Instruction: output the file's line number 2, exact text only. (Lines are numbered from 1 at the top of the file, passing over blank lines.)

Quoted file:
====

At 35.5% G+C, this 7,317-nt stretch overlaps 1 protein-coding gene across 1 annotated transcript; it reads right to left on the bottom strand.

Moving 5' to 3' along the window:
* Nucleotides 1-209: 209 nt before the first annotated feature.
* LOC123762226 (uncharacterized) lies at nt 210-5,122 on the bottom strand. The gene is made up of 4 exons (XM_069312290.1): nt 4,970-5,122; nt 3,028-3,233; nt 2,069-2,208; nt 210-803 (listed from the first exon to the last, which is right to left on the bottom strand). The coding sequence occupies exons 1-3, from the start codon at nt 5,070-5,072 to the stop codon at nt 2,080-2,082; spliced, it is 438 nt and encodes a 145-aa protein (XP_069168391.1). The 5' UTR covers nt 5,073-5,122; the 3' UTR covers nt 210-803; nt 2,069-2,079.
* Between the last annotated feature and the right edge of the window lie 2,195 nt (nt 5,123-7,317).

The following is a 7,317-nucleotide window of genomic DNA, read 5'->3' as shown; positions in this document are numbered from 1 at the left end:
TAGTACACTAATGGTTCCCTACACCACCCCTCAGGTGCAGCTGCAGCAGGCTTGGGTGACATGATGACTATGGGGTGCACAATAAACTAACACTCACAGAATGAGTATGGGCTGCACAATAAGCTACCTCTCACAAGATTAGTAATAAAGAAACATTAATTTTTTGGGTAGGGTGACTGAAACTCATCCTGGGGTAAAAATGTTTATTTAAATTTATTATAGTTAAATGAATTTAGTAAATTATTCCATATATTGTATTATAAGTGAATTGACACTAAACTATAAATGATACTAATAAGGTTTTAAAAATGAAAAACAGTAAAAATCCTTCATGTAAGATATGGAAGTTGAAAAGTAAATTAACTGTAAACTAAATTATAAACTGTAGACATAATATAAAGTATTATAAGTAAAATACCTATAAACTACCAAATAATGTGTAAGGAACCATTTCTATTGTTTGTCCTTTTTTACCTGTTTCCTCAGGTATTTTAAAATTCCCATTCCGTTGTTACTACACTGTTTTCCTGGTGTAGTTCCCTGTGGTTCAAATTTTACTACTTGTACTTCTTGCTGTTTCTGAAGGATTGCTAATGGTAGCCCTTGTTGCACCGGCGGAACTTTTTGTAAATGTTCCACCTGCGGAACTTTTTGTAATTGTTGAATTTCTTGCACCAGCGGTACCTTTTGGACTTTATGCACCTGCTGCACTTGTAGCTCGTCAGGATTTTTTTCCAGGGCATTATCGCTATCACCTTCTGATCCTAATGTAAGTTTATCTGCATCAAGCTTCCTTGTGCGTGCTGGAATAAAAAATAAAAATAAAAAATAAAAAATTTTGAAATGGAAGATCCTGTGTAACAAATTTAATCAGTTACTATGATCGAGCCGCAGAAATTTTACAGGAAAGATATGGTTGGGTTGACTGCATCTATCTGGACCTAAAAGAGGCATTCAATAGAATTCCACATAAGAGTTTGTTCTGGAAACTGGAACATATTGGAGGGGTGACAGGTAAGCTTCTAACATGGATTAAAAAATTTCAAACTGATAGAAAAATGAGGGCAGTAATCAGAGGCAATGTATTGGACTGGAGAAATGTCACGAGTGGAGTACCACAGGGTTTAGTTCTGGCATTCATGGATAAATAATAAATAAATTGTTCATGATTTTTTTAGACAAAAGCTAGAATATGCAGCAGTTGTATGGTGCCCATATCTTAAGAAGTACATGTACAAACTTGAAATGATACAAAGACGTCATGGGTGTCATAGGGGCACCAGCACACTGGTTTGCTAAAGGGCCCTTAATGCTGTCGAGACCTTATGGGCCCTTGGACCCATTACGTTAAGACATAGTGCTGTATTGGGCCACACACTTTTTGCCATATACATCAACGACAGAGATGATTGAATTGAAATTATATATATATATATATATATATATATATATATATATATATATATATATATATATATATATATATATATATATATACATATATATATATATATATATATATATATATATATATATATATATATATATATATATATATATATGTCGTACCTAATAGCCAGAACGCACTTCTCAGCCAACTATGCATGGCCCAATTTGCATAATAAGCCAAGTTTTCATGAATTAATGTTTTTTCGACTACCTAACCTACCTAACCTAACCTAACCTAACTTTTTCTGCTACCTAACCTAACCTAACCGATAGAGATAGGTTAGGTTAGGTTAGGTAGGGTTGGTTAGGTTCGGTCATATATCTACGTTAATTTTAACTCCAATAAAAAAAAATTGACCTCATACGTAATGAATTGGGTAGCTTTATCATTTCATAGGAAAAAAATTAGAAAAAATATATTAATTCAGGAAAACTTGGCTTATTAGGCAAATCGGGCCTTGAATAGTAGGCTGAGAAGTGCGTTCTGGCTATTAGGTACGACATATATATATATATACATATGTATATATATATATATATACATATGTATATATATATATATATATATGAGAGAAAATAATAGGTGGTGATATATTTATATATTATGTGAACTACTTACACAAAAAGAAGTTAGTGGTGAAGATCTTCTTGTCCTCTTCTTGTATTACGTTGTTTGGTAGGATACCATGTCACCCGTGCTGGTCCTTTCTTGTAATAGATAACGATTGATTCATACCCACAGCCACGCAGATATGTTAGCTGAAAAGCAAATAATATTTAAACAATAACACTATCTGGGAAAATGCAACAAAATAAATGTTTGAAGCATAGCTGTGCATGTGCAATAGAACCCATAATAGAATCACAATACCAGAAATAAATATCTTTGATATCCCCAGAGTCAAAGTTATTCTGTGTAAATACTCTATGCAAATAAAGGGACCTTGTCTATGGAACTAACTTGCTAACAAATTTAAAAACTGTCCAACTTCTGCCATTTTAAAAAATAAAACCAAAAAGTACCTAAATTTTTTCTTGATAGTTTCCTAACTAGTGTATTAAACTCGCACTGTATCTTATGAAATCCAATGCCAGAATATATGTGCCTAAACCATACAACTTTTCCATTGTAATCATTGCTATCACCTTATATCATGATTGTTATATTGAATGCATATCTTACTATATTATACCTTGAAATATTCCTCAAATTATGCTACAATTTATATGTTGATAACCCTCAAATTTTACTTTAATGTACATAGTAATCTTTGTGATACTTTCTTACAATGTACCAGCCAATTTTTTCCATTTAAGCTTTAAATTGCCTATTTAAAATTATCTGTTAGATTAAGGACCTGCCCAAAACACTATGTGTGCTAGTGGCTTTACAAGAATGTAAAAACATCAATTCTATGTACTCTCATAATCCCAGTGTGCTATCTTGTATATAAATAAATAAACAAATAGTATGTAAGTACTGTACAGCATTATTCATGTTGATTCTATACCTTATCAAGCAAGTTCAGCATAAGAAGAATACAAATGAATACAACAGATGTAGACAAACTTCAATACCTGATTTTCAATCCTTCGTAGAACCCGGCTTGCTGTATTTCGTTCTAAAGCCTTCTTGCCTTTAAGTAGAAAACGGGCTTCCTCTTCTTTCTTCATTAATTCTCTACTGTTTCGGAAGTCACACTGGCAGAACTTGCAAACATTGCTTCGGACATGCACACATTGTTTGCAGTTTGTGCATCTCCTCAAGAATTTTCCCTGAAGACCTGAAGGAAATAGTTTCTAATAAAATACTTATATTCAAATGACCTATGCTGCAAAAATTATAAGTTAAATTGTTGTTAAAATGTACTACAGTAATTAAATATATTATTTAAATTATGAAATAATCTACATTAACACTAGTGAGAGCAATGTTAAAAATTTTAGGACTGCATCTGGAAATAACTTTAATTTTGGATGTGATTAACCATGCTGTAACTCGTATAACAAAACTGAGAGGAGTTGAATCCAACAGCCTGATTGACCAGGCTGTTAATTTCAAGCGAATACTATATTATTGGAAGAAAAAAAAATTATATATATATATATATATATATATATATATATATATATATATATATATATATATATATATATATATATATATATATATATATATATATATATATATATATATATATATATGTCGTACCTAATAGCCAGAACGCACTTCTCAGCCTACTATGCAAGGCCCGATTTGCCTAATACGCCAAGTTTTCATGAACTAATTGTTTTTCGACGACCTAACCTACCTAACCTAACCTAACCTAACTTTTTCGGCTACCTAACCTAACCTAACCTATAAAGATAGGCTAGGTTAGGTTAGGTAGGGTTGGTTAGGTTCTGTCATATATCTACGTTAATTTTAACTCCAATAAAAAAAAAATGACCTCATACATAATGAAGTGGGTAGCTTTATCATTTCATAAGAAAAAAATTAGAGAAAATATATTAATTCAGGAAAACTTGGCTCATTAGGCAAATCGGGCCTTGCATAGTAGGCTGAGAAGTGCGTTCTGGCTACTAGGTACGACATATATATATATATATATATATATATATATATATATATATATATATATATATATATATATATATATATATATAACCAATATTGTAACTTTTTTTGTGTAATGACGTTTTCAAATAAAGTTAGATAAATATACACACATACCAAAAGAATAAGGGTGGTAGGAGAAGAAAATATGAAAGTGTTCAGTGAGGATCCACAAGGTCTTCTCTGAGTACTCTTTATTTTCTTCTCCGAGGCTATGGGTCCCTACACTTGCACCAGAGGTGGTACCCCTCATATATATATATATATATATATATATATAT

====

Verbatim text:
Moving 5' to 3' along the window: